Eloise Bertil 08:00, March 22, 2023

PODCAST - From March 18 to 25, the Schizophrenia Days take place, to lift taboos around this disease which, according to Inserm, affects no less than 600,000 people in France. Like bipolar, schizophrenia is a psychosis in which the patient is out of touch with reality. How to deal with these mental illnesses on a daily basis? In the podcast "Dans les yeux d'Olivier", Youri, schizophrenic, and Marion, bipolar, testify.


While schizophrenia and bipolar disorder are recognized as two distinct neuropsychiatric conditions, they have some clinical symptoms, genetic abnormalities and common treatments. To better understand these invisible diseases and their impact on everyday life, Olivier Delacroix went to meet Marion and Youri, who agreed to talk about their experience.

Yuri, schizophrenic: "I totally doubted my identity"

At the age of 17, Yuri was diagnosed with schizophrenia by a neurologist. At the microphone of Olivier Delacroix, he says: "This word, for me, meant nothing other than the image I had of the media and films where there were schizophrenic serial killers. I had the totally wrong clichés like split personality, which was not the case at all." It is following a first consumption of ecstasy that appear in him the signs of a psychosis: delirious puffs, forgetfulness, erroneous memories ... Yuri is gradually losing touch with reality. "All the information we accumulate during a day is going to be wrong, and we embroider like that a parallel reality that is made of terror. That's psychosis," he said. Yuri even comes to have the constant impression of being watched by spies. "I made myself a whole science fiction scenario. But all this seemed totally normal to me as the days or months went by. It is more and more anchored: the slightest sound, the slightest noise, the slightest information feeds the psychosis, "he confides in the podcast "In the eyes of Olivier". To hear more about how this mental illness has changed his daily life and impacted his relationships, listen to his testimony.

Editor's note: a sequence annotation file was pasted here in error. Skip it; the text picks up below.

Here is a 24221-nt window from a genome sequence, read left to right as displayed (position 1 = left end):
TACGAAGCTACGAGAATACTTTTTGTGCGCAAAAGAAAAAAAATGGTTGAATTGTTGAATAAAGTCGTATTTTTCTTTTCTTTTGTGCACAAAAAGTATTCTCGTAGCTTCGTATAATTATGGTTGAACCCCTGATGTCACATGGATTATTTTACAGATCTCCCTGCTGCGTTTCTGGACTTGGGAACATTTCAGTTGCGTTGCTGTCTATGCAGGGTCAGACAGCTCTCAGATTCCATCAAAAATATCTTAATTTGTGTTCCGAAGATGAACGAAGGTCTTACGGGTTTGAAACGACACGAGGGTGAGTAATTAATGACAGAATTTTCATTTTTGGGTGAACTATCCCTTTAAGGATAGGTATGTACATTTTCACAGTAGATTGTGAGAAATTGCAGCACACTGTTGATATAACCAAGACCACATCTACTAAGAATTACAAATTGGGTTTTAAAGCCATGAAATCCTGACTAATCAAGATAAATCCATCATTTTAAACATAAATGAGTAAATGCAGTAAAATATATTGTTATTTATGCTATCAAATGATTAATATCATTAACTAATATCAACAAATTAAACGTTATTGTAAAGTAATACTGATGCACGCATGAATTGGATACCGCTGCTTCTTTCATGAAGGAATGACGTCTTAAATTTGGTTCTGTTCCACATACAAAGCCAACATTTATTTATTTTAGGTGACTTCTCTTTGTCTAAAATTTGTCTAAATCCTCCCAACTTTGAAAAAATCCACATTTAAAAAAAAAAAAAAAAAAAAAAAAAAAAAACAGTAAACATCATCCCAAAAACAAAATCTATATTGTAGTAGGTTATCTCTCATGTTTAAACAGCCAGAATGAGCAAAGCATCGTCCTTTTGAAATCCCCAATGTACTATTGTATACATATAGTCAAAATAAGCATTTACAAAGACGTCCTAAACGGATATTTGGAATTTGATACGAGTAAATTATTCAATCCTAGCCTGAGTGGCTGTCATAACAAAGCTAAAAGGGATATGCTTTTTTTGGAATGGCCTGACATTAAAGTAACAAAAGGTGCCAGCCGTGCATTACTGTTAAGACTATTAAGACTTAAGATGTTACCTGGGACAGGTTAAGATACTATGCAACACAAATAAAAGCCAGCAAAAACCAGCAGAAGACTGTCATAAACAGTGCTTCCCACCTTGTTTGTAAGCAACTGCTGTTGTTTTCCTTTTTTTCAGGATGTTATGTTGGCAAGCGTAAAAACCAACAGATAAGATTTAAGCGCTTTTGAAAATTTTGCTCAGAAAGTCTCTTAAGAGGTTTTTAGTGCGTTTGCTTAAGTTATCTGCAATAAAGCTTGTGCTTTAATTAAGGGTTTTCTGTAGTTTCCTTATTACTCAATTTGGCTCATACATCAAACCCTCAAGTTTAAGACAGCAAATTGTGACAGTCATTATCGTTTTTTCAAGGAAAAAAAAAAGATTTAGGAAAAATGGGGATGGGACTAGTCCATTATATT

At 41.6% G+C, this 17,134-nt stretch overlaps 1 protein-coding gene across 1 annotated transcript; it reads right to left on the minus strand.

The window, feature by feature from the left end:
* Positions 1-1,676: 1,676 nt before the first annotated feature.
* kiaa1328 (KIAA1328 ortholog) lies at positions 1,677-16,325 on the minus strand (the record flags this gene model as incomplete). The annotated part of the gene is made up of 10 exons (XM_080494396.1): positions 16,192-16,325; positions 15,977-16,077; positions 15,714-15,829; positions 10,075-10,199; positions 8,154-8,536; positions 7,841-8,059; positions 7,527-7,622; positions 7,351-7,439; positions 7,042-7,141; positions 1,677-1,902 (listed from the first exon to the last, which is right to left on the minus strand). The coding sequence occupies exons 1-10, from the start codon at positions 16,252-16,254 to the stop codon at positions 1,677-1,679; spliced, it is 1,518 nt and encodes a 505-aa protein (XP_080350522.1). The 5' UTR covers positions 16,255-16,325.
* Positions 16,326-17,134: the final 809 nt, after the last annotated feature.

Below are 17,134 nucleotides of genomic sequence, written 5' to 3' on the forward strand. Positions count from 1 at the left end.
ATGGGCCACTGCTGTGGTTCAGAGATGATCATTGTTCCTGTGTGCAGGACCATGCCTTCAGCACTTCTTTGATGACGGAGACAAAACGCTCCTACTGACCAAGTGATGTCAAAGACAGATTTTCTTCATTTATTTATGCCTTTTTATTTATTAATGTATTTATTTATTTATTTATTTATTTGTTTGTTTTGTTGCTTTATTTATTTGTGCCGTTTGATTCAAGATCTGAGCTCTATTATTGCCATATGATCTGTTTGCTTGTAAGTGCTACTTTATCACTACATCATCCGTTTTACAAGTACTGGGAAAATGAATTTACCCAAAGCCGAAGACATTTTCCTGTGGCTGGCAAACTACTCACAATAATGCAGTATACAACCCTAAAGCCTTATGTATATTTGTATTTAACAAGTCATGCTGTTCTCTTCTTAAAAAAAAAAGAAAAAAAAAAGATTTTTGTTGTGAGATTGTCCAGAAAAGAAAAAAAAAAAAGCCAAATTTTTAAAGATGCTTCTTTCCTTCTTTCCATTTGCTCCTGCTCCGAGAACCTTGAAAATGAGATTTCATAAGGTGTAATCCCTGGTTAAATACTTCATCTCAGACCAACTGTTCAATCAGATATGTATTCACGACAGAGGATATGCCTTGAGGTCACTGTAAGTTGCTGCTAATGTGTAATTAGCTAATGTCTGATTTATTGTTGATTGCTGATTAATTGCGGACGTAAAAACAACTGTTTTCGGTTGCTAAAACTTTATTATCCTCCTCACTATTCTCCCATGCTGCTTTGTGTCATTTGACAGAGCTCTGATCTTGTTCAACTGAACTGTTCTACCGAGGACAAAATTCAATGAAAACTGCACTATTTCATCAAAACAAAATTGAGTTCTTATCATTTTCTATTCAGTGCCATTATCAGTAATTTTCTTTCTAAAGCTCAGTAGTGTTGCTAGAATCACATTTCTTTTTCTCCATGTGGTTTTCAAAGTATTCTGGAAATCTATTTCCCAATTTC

Marion, bipolar: "I couldn't stand fighting against myself anymore"

Since childhood, Marion has alternated between states of euphoria and moments of deep sadness and aggressiveness. In its high periods, it feels able to climb mountains, but in its low periods, it sinks into abysses of depression. At the age of 14, the crying attacks worsen, and Marion comes to self-mutilation. In the podcast "Dans les yeux d'Olivier", she confides: "I cut myself in places where it was not visible, especially on my thighs. I wanted to get the pain out." Then in high school, Marion begins to have hallucinations. "I had the feeling that my organs were starting to rot, like gangrene in the belly. But actually, I was making myself sick." Rushed to the psychiatric hospital by her parents, the diagnosis falls: Marion suffers from bipolarity. "We had to learn that this is not a character trait, but a pathology. " To find out how her family reacted to this diagnosis and how Marion lives with her bipolar disorder today, listen to her testimony.

In the podcast "Dans les yeux d'Olivier" available on all listening platforms, Olivier Delacroix gives the floor to those who have never had it and takes the time to collect their testimony. He seeks to understand without judging intimate wounds, personal dramas and deep questions.

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